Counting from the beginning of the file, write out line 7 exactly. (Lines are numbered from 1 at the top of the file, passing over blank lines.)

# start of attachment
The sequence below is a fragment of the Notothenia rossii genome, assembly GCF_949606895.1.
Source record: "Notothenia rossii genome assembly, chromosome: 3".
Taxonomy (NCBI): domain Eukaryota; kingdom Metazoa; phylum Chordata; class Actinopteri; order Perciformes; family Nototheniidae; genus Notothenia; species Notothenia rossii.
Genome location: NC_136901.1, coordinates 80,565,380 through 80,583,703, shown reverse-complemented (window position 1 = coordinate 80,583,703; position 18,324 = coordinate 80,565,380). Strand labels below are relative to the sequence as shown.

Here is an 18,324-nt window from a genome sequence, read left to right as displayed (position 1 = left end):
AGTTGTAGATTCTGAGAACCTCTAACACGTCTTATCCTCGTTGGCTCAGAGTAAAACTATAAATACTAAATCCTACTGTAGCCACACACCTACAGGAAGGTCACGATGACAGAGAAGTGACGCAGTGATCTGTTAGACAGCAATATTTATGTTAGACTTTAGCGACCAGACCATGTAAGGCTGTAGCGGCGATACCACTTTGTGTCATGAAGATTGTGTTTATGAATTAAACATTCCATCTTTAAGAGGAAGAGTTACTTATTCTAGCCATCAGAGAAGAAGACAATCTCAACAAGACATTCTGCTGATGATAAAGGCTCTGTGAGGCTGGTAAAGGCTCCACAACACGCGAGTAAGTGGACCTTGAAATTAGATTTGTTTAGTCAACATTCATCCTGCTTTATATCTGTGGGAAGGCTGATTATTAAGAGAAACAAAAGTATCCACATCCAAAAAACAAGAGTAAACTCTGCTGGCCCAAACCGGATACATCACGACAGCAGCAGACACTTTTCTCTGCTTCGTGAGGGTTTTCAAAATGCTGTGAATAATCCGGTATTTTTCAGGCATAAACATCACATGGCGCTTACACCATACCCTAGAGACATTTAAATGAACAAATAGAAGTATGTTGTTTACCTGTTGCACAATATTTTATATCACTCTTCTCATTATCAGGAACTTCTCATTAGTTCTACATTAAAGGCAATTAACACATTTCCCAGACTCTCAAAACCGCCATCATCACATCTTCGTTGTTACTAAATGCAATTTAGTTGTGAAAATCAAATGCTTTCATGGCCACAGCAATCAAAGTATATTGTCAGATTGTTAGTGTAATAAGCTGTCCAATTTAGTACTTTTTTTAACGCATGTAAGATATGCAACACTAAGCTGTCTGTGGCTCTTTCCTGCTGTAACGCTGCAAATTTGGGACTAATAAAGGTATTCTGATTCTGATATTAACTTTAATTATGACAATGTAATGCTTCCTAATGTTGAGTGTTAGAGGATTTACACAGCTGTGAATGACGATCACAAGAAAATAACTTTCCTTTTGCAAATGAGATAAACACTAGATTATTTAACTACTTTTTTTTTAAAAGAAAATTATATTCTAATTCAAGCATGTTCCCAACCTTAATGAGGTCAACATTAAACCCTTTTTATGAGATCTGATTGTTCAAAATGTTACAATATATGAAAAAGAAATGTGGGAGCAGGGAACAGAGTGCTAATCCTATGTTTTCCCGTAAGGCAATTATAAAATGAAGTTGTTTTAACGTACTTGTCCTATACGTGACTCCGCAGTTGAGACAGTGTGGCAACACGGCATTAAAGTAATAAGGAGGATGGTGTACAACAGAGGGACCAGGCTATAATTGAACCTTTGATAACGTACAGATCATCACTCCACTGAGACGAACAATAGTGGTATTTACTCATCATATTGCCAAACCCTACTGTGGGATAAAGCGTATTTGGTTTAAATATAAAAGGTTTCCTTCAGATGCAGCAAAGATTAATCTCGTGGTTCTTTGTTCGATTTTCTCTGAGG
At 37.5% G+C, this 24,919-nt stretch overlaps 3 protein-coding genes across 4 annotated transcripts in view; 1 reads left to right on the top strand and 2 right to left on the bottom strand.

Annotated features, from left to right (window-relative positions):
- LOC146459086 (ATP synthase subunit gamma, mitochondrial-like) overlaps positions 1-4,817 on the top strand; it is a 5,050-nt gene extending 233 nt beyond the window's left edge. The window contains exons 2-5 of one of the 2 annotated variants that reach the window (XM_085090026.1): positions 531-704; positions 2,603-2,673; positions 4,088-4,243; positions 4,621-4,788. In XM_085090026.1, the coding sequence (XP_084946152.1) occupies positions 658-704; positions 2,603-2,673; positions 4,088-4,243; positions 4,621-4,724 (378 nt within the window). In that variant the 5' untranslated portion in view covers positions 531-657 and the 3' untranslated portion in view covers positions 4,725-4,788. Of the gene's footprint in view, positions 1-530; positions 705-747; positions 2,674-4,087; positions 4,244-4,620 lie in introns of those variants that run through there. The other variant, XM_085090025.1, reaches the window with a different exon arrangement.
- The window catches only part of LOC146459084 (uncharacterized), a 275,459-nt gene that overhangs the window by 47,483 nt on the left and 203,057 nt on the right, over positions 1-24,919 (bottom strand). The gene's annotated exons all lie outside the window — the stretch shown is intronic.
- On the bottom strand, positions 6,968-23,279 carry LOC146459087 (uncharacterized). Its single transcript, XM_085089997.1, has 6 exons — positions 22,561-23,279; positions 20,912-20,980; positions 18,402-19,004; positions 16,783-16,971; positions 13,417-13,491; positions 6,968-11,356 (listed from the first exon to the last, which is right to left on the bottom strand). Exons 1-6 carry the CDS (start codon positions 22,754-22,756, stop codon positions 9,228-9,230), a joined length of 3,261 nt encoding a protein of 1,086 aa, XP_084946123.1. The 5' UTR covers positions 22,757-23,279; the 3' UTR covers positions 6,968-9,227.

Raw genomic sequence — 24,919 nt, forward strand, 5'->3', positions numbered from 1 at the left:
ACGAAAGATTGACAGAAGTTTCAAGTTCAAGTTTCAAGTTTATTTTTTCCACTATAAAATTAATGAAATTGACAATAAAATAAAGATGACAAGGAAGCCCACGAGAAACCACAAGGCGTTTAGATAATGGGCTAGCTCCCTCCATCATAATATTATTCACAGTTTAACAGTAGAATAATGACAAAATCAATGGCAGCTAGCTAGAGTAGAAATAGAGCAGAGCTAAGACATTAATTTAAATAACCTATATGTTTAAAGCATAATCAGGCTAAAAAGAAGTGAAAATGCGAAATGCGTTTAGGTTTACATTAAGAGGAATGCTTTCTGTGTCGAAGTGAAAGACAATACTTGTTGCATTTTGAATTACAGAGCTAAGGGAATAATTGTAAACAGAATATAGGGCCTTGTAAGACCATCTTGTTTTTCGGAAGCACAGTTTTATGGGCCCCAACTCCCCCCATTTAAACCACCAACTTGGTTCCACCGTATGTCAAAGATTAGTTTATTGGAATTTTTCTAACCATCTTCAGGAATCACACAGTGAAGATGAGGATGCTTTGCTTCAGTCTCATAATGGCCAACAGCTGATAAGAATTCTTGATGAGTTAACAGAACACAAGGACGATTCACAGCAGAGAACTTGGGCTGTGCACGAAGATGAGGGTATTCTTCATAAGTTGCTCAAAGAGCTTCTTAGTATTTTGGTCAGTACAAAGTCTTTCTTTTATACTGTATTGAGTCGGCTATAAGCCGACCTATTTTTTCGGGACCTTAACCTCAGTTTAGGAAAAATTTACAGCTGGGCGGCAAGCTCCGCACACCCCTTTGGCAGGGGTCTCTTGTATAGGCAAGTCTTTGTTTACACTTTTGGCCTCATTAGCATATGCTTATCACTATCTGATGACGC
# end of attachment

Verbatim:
At 37.5% G+C, this 24,919-nt stretch overlaps 3 protein-coding genes across 4 annotated transcripts in view; 1 reads left to right on the top strand and 2 right to left on the bottom strand.